Print 14 comment(s) - last by JeffDM.. on Aug 31 at 9:26 PM

Fujitsu gets perpendicular for enterprise and notebooks

Fujitsu has introduced its new 2.5” perpendicular magnetic recording based hard drives. The new MHW2 BH lineup of hard drives is Fujitsu’s first 2.5” drives based on perpendicular magnetic recording technology. This allows Fujitsu to enhance capacity of the MHW2 BH hard drives to a maximum of 160GB. The MHW2 BH lineup will arrive in six models varying in size from 40GB to 160GB with a 5400RPM rotational speed.

Shock resistant and energy efficiency is the highest in the industry according to Fujitsu. All MHW2 BH series of hard drives can withstand up to 300Gs of shock while the hard drive is spinning or 900Gs in a non-operating state. Energy efficiency varies on the size of the hard drive—ranging from 0.015 watts per GB on the 40GB model to 0.0038 watts per GB on the 160GB model.

Fujitsu will also launch a consumer electronics friendly MHW2 AT series too. The MHW2 AT series isn’t based on the MHW2 BH series as it uses traditional longitudinal recording instead of perpendicular magnetic. Nevertheless the MHW2 AT series will have low power consumption and produce 15 decibels of noise, making it ideal for consumer electronics.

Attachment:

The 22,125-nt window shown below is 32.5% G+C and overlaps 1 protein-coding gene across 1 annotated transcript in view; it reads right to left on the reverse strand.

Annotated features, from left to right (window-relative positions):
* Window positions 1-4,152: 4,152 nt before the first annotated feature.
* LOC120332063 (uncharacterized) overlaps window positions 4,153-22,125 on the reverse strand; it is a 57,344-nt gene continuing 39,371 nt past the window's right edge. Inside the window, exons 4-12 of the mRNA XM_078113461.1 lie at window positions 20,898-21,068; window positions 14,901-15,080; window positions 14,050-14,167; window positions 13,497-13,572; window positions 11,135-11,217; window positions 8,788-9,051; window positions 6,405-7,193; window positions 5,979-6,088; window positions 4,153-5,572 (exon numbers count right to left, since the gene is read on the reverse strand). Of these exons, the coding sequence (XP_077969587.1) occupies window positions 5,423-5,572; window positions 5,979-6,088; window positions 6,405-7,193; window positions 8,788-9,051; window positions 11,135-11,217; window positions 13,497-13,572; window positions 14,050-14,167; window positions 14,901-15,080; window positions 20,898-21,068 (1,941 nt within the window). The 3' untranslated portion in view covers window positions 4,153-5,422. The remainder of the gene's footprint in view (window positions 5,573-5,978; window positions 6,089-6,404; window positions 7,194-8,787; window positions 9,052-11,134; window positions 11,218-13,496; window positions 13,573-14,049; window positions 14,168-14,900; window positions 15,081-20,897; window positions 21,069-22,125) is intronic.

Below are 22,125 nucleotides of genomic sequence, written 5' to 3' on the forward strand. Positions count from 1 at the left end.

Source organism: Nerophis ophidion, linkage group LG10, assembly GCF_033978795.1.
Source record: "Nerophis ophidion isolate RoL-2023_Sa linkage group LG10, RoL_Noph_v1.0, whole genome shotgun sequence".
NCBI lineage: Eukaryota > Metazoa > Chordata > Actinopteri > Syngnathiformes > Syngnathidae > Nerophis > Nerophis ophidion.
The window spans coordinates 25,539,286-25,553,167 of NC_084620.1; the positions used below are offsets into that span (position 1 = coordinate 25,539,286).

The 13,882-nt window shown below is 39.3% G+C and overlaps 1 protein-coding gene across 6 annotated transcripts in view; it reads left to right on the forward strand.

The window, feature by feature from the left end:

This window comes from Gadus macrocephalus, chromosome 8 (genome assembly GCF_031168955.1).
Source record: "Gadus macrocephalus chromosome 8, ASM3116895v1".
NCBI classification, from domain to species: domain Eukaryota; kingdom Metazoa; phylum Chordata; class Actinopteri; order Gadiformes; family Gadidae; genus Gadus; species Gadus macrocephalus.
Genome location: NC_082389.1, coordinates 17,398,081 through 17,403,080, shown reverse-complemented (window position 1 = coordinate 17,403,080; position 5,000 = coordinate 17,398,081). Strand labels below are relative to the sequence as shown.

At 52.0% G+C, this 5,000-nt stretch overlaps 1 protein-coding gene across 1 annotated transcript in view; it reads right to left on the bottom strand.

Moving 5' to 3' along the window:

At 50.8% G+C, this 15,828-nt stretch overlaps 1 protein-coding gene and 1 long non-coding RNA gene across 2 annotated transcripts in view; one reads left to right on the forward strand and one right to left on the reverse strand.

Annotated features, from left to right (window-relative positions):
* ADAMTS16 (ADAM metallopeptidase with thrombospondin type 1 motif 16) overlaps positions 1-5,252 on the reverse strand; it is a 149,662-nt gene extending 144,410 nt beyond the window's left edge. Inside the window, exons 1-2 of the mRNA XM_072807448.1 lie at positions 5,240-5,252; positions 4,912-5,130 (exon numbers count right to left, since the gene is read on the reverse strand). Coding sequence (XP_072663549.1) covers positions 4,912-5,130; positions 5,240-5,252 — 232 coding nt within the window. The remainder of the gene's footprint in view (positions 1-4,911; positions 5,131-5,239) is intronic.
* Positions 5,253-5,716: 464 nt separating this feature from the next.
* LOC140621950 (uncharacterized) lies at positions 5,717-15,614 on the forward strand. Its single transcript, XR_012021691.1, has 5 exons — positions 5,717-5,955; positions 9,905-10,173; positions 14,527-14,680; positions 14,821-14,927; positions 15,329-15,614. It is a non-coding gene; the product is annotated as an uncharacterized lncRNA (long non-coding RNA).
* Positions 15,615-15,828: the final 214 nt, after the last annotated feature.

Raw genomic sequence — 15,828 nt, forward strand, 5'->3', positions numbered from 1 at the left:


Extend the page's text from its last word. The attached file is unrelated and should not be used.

Availability of the 40GB, 60GB and 120GB drives are unknown a the moment, though Fujitsu states the 80GB and 160GB models will arrive in October. Pricing has not been announced yet.

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Energy efficiency
By delta53 on 8/31/2006 3:46:32 PM , Rating: 2
So all of the units use 0.6 Watts of energy regardless of size. Is that usually the case that energy consumption is indepented of size for a hard drive? Is this good for a laptop drive?

RE: Energy efficiency
By Sunday Ironfoot on 8/31/2006 8:46:43 PM , Rating: 2

0.0038 x 160 = 0.6 Watts

I find that hard to believe!

RE: Energy efficiency
By Jedi2155 on 8/31/2006 8:49:13 PM , Rating: 2
I think a normal laptop drive uses around 2.5 watts, so that is pretty amazing.

RE: Energy efficiency
By JeffDM on 8/31/2006 9:26:58 PM , Rating: 2
A normal 7200RPM notebook drive might have a peak power consuption close to 2.5W. I think the peak for 5400RPM notebook drive is about 2W. Their 1.6W, if that's the peak, is closer to the peak of an 4200RPM notebook drive. It's a nice improvement, but nothing revolutionary.

A 0.4W difference in power won't make much of a difference if you are using a hot CPU. If you are concerned about notebook heat and battery life, you are better off going with a notebook with a low voltage or ultra low voltage CPU. The standard voltage notebook CPUs take about 30W, vs 15W or 10W or less with the lower voltage CPUs.

"This is from the It's a science website." -- Rush Limbaugh

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